BPB kills off B1 & B2 - depaNews July 2009

Shock horror: BPB kills off B1 and B2

It wasn't us, but apparently sufficient people complained to the BPB about there being different letters of the alphabet to denote accreditation levels for private certifiers and council employees, for them to do something about it in version 2 currently being canvassed in the industry. The BPB had proposed B1, B2 and B3 as designations for local government employees doing "certifying" while private certifiers operate as A1, A2 and A3.

So, B1 and B2 are dead.

Clearly we underestimated how offensive you all found the BPB. We thought the idea that you should be accredited at all sufficiently offensive and didn't really worry about the letter of the alphabet that preceded the level. We too are chastened.

The BPB has been through a process of consultation with some fairly hand-selected representatives in the industry. Members of the Department of Planning’s Local Government Planning Directors Group nominated some employees who were doing "certifying" and this group met with the BPB on 18 June. Other groups (like EDAP) were invited to consult too and depa was invited to meet with BPB Chair Sue Holiday and CEO Neil Cocks on 9 July.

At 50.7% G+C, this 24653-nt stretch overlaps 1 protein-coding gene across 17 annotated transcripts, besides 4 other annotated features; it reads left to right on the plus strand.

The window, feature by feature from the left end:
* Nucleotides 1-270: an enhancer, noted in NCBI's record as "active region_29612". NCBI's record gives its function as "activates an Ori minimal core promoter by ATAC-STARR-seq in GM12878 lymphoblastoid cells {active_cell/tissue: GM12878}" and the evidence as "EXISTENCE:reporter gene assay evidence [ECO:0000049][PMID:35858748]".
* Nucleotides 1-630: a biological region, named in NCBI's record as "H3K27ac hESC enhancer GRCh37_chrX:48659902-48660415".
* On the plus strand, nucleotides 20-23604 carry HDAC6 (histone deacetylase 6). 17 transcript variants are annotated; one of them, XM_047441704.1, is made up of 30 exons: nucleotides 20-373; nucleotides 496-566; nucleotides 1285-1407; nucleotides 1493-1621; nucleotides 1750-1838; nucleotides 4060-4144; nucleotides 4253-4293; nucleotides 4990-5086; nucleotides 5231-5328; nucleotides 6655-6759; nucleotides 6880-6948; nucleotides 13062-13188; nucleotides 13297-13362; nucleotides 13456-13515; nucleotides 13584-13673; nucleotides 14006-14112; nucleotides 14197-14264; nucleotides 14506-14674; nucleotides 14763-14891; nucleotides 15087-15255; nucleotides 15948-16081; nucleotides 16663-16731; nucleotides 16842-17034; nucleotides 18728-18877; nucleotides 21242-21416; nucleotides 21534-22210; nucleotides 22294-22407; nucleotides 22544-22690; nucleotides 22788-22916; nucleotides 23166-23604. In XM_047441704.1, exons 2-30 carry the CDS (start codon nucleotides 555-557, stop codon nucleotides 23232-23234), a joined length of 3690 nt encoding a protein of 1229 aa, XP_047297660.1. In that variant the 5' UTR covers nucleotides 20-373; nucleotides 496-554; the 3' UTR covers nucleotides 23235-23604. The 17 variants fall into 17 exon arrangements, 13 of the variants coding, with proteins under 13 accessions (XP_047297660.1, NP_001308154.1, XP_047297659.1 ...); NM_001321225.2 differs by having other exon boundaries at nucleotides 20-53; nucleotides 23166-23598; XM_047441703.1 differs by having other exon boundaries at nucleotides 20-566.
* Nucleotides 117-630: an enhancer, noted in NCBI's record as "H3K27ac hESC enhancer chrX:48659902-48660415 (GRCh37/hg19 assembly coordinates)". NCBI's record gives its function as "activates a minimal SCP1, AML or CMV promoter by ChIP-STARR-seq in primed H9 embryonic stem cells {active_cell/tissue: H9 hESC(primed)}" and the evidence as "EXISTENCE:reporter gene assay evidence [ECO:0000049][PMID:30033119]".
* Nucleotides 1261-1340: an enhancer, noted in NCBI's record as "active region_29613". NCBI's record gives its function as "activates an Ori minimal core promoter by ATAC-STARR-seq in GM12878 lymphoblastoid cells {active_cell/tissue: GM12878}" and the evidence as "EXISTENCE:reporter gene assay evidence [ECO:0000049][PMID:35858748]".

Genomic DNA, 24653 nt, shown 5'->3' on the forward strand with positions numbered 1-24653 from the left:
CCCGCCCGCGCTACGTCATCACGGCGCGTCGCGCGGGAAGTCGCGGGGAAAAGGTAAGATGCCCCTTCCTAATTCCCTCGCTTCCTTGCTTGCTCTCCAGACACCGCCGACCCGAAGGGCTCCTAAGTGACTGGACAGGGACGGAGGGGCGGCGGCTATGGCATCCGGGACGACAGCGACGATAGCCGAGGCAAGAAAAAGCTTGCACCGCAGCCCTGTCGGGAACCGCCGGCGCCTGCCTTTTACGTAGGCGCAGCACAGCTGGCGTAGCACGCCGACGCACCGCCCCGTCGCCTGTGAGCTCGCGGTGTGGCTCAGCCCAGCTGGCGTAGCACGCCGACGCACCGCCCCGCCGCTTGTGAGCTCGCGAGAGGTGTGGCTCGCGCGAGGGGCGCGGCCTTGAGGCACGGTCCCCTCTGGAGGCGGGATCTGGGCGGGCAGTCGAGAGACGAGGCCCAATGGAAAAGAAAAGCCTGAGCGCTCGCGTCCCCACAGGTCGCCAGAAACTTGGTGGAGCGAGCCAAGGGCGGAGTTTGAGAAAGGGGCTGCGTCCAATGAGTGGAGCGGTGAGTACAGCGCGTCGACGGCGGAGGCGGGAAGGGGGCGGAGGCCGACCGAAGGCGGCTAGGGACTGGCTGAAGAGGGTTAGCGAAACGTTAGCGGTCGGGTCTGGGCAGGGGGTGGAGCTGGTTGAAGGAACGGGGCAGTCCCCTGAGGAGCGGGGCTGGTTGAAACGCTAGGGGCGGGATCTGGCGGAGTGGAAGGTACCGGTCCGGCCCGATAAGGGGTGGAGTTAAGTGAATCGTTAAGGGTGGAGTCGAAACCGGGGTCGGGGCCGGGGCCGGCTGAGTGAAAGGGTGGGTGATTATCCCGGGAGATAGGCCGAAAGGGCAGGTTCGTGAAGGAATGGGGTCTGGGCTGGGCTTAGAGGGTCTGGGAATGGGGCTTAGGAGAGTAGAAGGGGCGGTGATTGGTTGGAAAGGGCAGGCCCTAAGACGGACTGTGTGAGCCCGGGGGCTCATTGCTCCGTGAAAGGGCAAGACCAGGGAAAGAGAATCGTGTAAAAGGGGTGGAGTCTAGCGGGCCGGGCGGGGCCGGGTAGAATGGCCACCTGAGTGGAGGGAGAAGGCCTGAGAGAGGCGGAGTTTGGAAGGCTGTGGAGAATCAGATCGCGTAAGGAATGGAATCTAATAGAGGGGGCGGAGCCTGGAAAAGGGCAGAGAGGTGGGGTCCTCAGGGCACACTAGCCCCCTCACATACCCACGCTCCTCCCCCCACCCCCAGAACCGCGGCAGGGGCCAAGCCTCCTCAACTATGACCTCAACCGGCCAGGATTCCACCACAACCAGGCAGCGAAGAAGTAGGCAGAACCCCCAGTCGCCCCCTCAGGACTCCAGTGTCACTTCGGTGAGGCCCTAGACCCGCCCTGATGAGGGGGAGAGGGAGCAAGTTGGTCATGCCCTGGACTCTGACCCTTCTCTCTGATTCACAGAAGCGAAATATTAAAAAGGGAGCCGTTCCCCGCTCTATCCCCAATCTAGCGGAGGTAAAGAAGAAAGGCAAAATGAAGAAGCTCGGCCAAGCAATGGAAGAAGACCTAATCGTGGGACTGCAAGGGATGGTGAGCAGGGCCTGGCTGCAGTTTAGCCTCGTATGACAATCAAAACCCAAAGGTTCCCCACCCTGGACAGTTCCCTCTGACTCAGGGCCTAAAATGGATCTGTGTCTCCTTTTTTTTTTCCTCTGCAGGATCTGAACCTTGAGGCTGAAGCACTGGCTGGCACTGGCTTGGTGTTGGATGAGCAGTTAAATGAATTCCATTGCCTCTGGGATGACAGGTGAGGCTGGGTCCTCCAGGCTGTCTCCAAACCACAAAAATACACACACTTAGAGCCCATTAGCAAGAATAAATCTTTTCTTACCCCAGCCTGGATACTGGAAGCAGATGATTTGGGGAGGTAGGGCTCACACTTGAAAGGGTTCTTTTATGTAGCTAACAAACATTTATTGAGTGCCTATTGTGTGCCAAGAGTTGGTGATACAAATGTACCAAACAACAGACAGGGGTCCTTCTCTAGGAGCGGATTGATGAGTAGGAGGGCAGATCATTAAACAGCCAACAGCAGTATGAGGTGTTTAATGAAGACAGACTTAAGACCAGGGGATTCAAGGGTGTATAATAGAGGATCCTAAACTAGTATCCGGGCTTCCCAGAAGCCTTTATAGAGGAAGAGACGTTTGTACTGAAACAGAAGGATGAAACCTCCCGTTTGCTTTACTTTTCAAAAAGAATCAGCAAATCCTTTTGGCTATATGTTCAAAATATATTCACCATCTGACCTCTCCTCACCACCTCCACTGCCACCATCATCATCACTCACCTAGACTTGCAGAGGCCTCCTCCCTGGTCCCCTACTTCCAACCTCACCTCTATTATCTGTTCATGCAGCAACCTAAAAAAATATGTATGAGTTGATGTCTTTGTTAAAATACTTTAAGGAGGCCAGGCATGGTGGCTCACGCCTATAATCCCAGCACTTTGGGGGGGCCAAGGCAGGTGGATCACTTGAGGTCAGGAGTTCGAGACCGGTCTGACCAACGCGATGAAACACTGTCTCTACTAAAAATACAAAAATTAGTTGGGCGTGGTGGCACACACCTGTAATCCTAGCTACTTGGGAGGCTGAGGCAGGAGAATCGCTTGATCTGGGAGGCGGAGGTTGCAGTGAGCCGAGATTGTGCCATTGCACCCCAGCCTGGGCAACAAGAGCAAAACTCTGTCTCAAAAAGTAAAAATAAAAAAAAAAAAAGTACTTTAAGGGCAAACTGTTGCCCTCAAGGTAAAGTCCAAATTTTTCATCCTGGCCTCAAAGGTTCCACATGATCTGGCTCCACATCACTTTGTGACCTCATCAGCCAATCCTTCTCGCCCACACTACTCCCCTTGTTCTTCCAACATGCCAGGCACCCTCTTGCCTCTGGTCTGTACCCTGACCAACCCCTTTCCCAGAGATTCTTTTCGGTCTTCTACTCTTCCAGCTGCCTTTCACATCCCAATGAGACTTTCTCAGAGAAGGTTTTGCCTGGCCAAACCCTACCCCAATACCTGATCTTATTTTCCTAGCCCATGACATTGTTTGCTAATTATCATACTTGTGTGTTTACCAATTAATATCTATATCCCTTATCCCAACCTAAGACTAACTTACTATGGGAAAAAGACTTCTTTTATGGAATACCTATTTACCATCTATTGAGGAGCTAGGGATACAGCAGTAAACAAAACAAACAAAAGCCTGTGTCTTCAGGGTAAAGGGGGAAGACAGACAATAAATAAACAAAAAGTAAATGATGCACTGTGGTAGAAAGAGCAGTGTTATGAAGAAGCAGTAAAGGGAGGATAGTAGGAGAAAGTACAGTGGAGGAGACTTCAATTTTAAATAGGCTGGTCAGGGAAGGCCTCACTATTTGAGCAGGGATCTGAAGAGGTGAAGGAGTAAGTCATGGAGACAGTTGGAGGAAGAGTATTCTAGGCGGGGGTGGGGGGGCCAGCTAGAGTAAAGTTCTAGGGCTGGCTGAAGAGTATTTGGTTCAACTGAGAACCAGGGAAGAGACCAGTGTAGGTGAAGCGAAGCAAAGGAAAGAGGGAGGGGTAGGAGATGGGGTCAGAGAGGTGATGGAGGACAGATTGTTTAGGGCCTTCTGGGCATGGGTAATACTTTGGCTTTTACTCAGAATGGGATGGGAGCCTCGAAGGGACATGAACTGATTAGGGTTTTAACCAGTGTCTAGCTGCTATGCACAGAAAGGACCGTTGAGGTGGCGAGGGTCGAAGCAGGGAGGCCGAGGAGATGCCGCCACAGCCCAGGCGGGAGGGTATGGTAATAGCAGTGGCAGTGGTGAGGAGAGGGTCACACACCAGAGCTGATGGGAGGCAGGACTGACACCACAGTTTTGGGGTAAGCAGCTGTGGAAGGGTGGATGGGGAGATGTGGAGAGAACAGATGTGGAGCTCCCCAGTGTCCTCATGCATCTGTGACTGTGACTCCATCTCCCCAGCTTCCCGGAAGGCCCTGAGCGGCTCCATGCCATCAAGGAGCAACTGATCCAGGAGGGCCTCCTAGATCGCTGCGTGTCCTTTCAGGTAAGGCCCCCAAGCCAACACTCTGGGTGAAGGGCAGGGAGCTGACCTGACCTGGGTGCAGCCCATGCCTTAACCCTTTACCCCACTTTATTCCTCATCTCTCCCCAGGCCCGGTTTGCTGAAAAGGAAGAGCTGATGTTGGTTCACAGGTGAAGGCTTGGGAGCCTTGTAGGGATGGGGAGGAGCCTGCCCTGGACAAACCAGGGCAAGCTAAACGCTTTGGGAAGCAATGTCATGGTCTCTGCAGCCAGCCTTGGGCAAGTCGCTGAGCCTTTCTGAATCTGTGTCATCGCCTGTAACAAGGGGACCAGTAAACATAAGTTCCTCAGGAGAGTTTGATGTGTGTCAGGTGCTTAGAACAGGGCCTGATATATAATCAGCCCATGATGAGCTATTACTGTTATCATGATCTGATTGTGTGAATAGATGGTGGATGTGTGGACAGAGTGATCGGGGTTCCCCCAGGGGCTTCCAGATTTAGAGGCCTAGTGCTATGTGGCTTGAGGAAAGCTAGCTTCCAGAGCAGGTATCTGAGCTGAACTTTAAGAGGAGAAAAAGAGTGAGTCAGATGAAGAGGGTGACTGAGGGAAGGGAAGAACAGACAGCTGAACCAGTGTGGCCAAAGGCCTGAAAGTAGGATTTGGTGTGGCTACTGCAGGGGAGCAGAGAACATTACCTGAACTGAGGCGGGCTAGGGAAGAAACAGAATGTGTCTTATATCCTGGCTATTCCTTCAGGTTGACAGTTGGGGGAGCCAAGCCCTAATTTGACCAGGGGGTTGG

The depa Committee of Management considered version 2 when it met on 3 July. Committee Member Jim Boyce from Taree had been invited to the consultation group earlier and Jim was able to take the Committee through the detail of the proposal.

What can you say? If you are going to be beaten up, then you hope that those attacking you cause the least damage. And this latest proposal is a pretty soft way of doing it.

The Committee carried a unanimous resolution identifying our historic and continuing opposition to privatising development control in principle and our opposition to the accreditation of council employees because we believe sufficient checks and balances (and importantly, no conflict of interest) exist in local government to make this all under necessary.

The resolution can be found here.

This resolution has now been forwarded to the BPB as our official response.

Version 2 is so inoffensive (in the context of those things we have asked them to reconsider) that you wonder why they would bother. It's hard to see how it provides any value at all other than achieving the policy objective of some sort of accreditation regime. And while the welcome steps to dilute the original requirements of the scheme will be welcomed by local government, the private certifiers’ lobby groups like the AIBS and the AAC (or whatever Craig Hardy's group is called) won't like it at all

Isn't it funny to watch how Government develops public policy?

We expect to meet again with the BPB after they have considered a variety of things we've asked them to think about in the Committee of Management resolution.

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